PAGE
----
VSM – Value Stream Mapping
Are you wondering why the time to deliver a product to a customer is getting longer? Delays and complaints are increasing, and you don’t know how to prevent it? Problems have arisen with the flow of material or information, and you want to eliminate them? Use the basic tool of the Lean Management concept, VSM, or value stream mapping, and find the cause of the problem, not just its manifestation.
- What is Value Stream Mapping
- Current state map
- Future state map
- Symbols used in Value Stream Mapping
- Steps of creating Value Stream Map
- Benefits of using VSM
1. What is Value Stream Mapping
VSM (from Value Stream Mapping) is a LEAN tool that allows, graphically, to visualize and analyze all processes in a company, both production and auxiliary/support processes. It allows you to trace the flow of orders, materials, information and other process elements through the company, with the goal of producing the final product, in short, what the customer expects and pays for.
Value stream mapping allows you to quickly and clearly identify a lot of information necessary for the functioning of the enterprise, such as:
- the organization of individual processes,
- value added in whole processes and in parts of processes,
- muda, i.e. the opposite of added value, i.e. losses, waste occurring in processes,
- frequency of information flow and its type (input information, i.e., flowing into the process, and output information – flowing out of the process),
- the tact of individual processes, time and material buffers, and
- human resources involved in the processes.
This tool makes it possible to eliminate unnecessary activities in the process, i.e., those that do not add value, as well as to adjust the process to the specifics of customer orders. The key parameter is the tact, which determines the execution time of subsequent process steps, and is derived precisely from customer demand.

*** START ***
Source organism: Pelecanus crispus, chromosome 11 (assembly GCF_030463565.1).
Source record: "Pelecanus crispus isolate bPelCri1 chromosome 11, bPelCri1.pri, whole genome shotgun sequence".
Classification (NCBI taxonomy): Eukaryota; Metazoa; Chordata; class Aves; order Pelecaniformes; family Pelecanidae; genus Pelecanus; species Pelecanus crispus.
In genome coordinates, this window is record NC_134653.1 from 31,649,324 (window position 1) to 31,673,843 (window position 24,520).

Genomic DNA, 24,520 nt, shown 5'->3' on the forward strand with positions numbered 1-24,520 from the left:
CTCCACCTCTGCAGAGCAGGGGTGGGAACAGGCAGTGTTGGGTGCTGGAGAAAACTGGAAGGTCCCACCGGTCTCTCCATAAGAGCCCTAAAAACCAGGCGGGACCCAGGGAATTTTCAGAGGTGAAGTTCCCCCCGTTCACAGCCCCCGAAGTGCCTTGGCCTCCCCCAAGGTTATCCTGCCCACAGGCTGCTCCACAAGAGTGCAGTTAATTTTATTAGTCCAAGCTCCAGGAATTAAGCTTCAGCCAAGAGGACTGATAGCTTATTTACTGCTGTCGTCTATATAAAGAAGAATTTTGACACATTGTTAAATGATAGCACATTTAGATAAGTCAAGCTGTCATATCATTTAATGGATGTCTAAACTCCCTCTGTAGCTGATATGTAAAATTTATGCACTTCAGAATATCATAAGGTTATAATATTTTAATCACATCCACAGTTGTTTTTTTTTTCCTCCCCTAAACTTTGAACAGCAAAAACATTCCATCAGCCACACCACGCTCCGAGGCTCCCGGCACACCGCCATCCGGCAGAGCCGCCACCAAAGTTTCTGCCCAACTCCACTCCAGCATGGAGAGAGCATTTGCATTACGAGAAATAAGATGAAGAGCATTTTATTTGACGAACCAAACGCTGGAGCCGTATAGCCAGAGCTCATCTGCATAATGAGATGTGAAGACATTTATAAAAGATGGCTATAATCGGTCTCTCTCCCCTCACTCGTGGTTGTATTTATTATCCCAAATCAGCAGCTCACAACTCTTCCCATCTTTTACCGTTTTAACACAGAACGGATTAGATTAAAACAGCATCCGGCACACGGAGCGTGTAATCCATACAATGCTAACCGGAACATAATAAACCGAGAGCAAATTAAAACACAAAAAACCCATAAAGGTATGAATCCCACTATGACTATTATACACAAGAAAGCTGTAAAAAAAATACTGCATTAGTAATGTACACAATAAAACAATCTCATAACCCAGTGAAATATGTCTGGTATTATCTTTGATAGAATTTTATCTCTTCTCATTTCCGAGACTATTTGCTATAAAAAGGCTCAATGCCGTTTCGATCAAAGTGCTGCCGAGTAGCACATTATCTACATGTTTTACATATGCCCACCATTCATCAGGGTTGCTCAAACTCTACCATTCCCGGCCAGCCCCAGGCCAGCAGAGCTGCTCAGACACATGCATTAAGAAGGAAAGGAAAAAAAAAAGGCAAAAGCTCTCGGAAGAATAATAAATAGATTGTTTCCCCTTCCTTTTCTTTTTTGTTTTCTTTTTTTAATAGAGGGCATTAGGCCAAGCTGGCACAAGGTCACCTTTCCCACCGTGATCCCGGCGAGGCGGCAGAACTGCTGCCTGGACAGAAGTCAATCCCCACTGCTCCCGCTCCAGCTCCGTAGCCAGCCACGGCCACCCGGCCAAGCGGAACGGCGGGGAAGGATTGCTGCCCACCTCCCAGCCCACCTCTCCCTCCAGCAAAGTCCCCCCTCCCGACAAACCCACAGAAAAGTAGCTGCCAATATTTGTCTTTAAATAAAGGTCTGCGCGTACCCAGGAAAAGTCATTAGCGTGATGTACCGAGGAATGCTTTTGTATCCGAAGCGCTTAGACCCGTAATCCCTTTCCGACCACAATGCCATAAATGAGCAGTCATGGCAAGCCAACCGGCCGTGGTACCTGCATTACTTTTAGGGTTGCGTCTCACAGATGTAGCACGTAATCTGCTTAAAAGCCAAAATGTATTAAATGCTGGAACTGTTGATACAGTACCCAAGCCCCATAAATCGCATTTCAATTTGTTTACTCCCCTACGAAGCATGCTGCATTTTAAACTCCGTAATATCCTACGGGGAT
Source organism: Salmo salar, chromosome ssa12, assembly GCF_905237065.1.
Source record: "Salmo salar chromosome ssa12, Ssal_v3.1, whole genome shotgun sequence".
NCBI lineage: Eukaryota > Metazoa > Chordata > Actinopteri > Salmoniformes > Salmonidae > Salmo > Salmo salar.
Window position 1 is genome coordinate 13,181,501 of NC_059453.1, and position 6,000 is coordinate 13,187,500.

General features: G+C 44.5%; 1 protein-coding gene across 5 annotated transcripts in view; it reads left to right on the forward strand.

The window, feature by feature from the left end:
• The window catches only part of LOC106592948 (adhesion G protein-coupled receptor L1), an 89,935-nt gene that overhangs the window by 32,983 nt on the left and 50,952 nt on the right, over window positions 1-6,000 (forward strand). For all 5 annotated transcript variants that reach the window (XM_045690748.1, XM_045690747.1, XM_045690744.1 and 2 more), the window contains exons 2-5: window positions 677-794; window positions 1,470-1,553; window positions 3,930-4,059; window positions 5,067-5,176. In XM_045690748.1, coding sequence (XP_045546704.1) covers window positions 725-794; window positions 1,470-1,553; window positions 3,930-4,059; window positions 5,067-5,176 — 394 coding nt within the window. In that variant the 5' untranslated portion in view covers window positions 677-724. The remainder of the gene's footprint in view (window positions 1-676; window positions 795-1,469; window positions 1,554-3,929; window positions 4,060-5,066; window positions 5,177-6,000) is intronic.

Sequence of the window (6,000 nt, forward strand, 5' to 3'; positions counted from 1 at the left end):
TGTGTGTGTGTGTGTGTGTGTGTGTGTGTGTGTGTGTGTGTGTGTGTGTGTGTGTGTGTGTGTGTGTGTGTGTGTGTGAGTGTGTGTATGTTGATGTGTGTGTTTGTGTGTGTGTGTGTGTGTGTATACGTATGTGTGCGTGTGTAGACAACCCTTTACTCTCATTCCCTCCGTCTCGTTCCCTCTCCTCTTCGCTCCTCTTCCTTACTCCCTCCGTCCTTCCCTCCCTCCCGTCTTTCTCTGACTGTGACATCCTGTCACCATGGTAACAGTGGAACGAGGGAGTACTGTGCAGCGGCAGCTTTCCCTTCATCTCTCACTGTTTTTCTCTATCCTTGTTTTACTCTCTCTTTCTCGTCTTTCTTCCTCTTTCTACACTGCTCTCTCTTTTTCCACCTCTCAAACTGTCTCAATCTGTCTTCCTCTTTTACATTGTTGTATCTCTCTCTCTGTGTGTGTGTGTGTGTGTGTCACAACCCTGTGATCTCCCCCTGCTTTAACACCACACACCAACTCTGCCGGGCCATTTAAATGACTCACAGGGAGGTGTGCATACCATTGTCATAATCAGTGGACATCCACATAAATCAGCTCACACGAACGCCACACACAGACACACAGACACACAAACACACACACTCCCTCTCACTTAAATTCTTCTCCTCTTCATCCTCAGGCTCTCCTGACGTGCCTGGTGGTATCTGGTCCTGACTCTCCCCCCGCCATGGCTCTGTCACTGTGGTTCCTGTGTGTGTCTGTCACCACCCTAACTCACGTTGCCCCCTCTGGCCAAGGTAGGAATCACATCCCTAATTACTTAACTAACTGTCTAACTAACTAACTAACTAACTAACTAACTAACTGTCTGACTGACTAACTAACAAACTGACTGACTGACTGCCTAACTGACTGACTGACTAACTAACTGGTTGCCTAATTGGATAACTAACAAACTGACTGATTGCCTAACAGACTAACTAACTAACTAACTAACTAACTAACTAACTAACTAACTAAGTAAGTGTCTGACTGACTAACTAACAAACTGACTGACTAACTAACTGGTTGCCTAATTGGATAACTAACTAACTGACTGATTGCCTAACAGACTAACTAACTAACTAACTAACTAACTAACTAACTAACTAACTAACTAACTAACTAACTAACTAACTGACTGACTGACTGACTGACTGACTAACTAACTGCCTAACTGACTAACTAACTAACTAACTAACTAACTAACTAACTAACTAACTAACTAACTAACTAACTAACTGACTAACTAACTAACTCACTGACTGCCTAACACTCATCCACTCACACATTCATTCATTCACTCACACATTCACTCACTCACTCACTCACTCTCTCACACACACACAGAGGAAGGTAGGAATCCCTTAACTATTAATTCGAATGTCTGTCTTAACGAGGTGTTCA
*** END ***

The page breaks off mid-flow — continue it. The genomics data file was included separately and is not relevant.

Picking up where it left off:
2. Current state map
The essence of value stream mapping consists of 3 elements – diagnosis of the current state, building a picture of the future state and creating a plan for implementing improvements. Creating a map of the current state starts with selecting the process to be analyzed, then defining its beginning and end. You can then move on to building a map of activities in the process, resulting in a current state map.
The current state map represents the process as it actually is, along with its flaws. In order to eliminate them, a map of the future state, or ideal state, is created.
3. Future state map
This step involves a thorough analysis of the current state map to identify non-value-adding activities, waste, delays and, in turn, improving them or eliminating them altogether, resulting in a new map of the same process. It contains the activities necessary to implement the proposed improvements. The creation of a new map continues until the process is feasible, while consisting only of value-adding (VA – Value Added) or non-value adding – but necessary (NNVA – Necessary but Non Value Added) activities. This is what the future/ideal state map will be.
However, it is worth remembering that the future state map is only a picture of how the process should go. In order to move from the current state to the ideal state, a plan for implementing improvements must be developed to then move to process improvement.
4. Symbols used in Value Stream Mapping
The symbols are intended to map the most important elements of the value stream map, including customer/supplier, transportation, process data, among others. The table below shows the most important ones.
|External transportation by road, along with an indication of the frequency of deliveries (interchangeably the icon for aircraft – air transportation or ship – sea transportation)|